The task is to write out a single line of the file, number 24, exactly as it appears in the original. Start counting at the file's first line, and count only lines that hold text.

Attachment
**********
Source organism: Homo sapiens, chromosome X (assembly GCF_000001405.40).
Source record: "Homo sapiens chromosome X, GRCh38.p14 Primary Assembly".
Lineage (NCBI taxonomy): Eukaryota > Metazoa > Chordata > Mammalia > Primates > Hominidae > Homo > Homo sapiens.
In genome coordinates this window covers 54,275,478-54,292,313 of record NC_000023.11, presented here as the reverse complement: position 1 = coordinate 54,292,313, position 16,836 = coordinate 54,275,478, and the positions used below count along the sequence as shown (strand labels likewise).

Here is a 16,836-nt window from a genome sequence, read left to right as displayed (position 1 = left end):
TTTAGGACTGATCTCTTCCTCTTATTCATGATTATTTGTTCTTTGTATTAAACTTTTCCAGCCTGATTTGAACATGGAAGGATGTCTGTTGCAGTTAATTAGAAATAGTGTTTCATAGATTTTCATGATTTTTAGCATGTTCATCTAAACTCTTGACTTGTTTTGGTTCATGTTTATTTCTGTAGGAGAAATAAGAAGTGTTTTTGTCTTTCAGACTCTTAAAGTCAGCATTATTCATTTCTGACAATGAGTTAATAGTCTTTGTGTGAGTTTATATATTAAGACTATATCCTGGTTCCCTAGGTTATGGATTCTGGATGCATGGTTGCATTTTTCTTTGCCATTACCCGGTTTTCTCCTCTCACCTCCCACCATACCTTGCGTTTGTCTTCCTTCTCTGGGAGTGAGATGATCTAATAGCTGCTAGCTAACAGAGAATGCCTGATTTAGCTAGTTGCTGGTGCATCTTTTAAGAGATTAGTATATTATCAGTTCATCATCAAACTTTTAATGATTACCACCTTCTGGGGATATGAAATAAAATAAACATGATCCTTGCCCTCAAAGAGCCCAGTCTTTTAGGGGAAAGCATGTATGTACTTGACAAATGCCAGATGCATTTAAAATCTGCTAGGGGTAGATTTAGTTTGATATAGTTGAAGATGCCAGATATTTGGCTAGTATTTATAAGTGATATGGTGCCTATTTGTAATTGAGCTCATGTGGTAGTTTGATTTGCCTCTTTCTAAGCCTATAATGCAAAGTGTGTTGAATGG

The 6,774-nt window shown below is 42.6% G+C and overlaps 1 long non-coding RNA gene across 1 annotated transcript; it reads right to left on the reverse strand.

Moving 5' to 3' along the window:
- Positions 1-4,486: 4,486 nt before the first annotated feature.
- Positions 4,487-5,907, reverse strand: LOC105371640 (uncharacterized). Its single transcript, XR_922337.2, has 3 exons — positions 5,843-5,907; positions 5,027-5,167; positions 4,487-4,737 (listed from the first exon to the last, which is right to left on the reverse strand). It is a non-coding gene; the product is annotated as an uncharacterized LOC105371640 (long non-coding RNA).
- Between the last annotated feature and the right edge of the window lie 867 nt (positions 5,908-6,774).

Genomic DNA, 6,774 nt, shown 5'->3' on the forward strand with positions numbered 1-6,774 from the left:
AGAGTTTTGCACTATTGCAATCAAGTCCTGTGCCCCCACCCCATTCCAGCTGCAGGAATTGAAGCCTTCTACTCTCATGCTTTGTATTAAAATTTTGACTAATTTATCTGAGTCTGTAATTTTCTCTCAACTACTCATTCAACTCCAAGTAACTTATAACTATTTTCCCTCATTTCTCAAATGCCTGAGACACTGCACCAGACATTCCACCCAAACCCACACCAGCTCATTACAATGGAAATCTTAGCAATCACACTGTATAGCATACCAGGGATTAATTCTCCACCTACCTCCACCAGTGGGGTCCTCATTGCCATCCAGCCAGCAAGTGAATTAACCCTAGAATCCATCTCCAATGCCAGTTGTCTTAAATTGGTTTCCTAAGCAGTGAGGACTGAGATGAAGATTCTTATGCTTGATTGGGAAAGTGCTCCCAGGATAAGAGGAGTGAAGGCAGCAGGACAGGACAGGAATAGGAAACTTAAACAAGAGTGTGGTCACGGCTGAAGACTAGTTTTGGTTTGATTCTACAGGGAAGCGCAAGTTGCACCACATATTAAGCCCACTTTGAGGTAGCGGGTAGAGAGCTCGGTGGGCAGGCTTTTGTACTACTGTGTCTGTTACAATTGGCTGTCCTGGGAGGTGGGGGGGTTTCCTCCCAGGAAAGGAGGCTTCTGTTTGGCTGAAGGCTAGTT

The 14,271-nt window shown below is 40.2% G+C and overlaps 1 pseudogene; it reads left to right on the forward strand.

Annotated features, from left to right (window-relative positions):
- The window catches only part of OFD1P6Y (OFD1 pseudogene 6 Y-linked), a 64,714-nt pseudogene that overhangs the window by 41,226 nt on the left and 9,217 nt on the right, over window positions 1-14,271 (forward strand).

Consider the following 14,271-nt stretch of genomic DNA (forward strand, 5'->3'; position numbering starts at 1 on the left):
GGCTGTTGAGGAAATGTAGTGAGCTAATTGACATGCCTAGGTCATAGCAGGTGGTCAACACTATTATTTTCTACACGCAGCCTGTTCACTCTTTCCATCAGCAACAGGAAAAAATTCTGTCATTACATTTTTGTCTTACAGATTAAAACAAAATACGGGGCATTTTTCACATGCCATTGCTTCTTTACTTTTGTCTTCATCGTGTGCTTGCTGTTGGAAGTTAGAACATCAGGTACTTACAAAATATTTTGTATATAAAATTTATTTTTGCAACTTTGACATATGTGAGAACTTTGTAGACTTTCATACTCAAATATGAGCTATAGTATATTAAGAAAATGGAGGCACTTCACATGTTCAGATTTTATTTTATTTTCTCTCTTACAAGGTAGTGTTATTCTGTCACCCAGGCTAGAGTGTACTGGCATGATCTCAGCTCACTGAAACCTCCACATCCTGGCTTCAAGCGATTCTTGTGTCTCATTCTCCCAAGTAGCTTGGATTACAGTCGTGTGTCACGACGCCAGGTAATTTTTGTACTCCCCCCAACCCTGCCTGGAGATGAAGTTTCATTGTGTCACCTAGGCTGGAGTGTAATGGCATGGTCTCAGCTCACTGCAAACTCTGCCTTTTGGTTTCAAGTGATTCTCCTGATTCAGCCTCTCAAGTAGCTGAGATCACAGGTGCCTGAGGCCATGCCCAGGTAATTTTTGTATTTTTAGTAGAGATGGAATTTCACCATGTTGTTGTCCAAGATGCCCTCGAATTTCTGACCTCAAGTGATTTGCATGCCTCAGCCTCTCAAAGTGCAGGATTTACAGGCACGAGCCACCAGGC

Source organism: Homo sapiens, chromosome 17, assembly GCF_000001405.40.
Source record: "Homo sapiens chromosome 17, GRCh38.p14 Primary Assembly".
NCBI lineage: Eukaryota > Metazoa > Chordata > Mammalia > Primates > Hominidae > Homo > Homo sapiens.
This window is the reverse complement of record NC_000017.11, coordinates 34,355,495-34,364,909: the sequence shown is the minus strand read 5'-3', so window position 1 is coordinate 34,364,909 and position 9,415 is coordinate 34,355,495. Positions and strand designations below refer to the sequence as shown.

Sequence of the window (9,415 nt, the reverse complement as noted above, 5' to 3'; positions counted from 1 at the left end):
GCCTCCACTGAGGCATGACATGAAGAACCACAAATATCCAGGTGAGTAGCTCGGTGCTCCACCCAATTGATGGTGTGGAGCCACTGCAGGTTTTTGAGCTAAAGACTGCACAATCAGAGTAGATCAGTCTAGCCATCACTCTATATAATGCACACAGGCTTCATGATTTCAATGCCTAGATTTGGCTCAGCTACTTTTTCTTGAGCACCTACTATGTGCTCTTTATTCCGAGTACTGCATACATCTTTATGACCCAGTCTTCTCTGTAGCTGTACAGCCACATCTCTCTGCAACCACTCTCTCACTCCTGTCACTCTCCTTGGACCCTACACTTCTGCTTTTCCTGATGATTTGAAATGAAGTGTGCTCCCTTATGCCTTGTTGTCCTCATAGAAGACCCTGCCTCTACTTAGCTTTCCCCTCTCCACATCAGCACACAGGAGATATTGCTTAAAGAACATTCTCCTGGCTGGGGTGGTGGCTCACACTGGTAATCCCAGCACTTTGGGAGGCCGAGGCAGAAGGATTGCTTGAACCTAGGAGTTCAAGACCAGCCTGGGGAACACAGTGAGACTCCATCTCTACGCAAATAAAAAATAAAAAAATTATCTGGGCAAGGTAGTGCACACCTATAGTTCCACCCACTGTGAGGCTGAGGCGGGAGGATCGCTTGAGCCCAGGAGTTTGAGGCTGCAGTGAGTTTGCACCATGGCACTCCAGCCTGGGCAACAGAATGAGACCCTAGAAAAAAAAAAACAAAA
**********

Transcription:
GCCTCCACTGAGGCATGACATGAAGAACCACAAATATCCAGGTGAGTAGCTCGGTGCTCCACCCAATTGATGGTGTGGAGCCACTGCAGGTTTTTGAGCTAAAGACTGCACAATCAGAGTAGATCAGTCTAGCCATCACTCTATATAATGCACACAGGCTTCATGATTTCAATGCCTAGATTTGGCTCAGCTACTTTTTCTTGAGCACCTACTATGTGCTCTTTATTCCGAGTACTGCATACATCTTTATGACCCAGTCTTCTCTGTAGCTGTACAGCCACATCTCTCTGCAACCACTCTCTCACTCCTGTCACTCTCCTTGGACCCTACACTTCTGCTTTTCCTGATGATTTGAAATGAAGTGTGCTCCCTTATGCCTTGTTGTCCTCATAGAAGACCCTGCCTCTACTTAGCTTTCCCCTCTCCACATCAGCACACAGGAGATATTGCTTAAAGAACATTCTCCTGGCTGGGGTGGTGGCTCACACTGGTAATCCCAGCACTTTGGGAGGCCGAGGCAGAAGGATTGCTTGAACCTAGGAGTTCAAGACCAGCCTGGGGAACACAGTGAGACTCCATCTCTACGCAAATAAAAAATAAAAAAATTATCTGGGCAAGGTAGTGCACACCTATAGTTCCACCCACTGTGAGGCTGAGGCGGGAGGATCGCTTGAGCCCAGGAGTTTGAGGCTGCAGTGAGTTTGCACCATGGCACTCCAGCCTGGGCAACAGAATGAGACCCTAGAAAAAAAAAAACAAAA